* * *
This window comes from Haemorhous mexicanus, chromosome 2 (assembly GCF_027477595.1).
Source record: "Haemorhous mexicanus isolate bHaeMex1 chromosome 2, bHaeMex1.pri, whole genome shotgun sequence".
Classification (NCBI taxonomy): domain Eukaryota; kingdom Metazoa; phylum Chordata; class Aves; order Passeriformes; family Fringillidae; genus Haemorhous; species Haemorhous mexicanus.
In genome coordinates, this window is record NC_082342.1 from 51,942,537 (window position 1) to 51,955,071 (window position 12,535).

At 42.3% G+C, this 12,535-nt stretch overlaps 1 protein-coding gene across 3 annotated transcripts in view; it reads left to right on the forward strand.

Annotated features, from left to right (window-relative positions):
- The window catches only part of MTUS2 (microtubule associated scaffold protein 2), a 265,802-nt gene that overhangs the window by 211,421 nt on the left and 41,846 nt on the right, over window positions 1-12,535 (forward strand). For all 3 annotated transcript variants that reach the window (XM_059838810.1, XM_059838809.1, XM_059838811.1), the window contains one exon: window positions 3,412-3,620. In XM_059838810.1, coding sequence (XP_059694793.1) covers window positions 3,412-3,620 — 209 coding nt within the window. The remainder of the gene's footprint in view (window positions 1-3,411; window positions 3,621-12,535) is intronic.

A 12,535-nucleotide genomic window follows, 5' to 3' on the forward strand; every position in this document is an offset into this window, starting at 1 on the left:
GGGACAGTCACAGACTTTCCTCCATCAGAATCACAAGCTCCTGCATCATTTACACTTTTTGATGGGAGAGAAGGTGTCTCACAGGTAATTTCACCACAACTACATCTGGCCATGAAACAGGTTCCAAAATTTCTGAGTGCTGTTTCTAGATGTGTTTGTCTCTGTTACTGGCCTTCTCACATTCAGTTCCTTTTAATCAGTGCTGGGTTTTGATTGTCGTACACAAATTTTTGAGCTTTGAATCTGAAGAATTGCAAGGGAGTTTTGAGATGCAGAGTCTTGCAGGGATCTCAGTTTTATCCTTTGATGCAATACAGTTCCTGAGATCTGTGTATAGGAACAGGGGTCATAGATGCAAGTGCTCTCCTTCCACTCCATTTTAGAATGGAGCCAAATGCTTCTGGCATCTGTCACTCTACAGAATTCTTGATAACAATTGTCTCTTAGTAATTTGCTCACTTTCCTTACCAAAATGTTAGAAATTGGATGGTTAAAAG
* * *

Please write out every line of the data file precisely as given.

This window comes from Haemorhous mexicanus, chromosome 2 (assembly GCF_027477595.1).
Source record: "Haemorhous mexicanus isolate bHaeMex1 chromosome 2, bHaeMex1.pri, whole genome shotgun sequence".
Classification (NCBI taxonomy): domain Eukaryota; kingdom Metazoa; phylum Chordata; class Aves; order Passeriformes; family Fringillidae; genus Haemorhous; species Haemorhous mexicanus.
In genome coordinates, this window is record NC_082342.1 from 51,942,537 (window position 1) to 51,955,071 (window position 12,535).

At 42.3% G+C, this 12,535-nt stretch overlaps 1 protein-coding gene across 3 annotated transcripts in view; it reads left to right on the forward strand.

Annotated features, from left to right (window-relative positions):
- The window catches only part of MTUS2 (microtubule associated scaffold protein 2), a 265,802-nt gene that overhangs the window by 211,421 nt on the left and 41,846 nt on the right, over window positions 1-12,535 (forward strand). For all 3 annotated transcript variants that reach the window (XM_059838810.1, XM_059838809.1, XM_059838811.1), the window contains one exon: window positions 3,412-3,620. In XM_059838810.1, coding sequence (XP_059694793.1) covers window positions 3,412-3,620 — 209 coding nt within the window. The remainder of the gene's footprint in view (window positions 1-3,411; window positions 3,621-12,535) is intronic.

A 12,535-nucleotide genomic window follows, 5' to 3' on the forward strand; every position in this document is an offset into this window, starting at 1 on the left:
GGGACAGTCACAGACTTTCCTCCATCAGAATCACAAGCTCCTGCATCATTTACACTTTTTGATGGGAGAGAAGGTGTCTCACAGGTAATTTCACCACAACTACATCTGGCCATGAAACAGGTTCCAAAATTTCTGAGTGCTGTTTCTAGATGTGTTTGTCTCTGTTACTGGCCTTCTCACATTCAGTTCCTTTTAATCAGTGCTGGGTTTTGATTGTCGTACACAAATTTTTGAGCTTTGAATCTGAAGAATTGCAAGGGAGTTTTGAGATGCAGAGTCTTGCAGGGATCTCAGTTTTATCCTTTGATGCAATACAGTTCCTGAGATCTGTGTATAGGAACAGGGGTCATAGATGCAAGTGCTCTCCTTCCACTCCATTTTAGAATGGAGCCAAATGCTTCTGGCATCTGTCACTCTACAGAATTCTTGATAACAATTGTCTCTTAGTAATTTGCTCACTTTCCTTACCAAAATGTTAGAAATTGGATGGTTAAAAG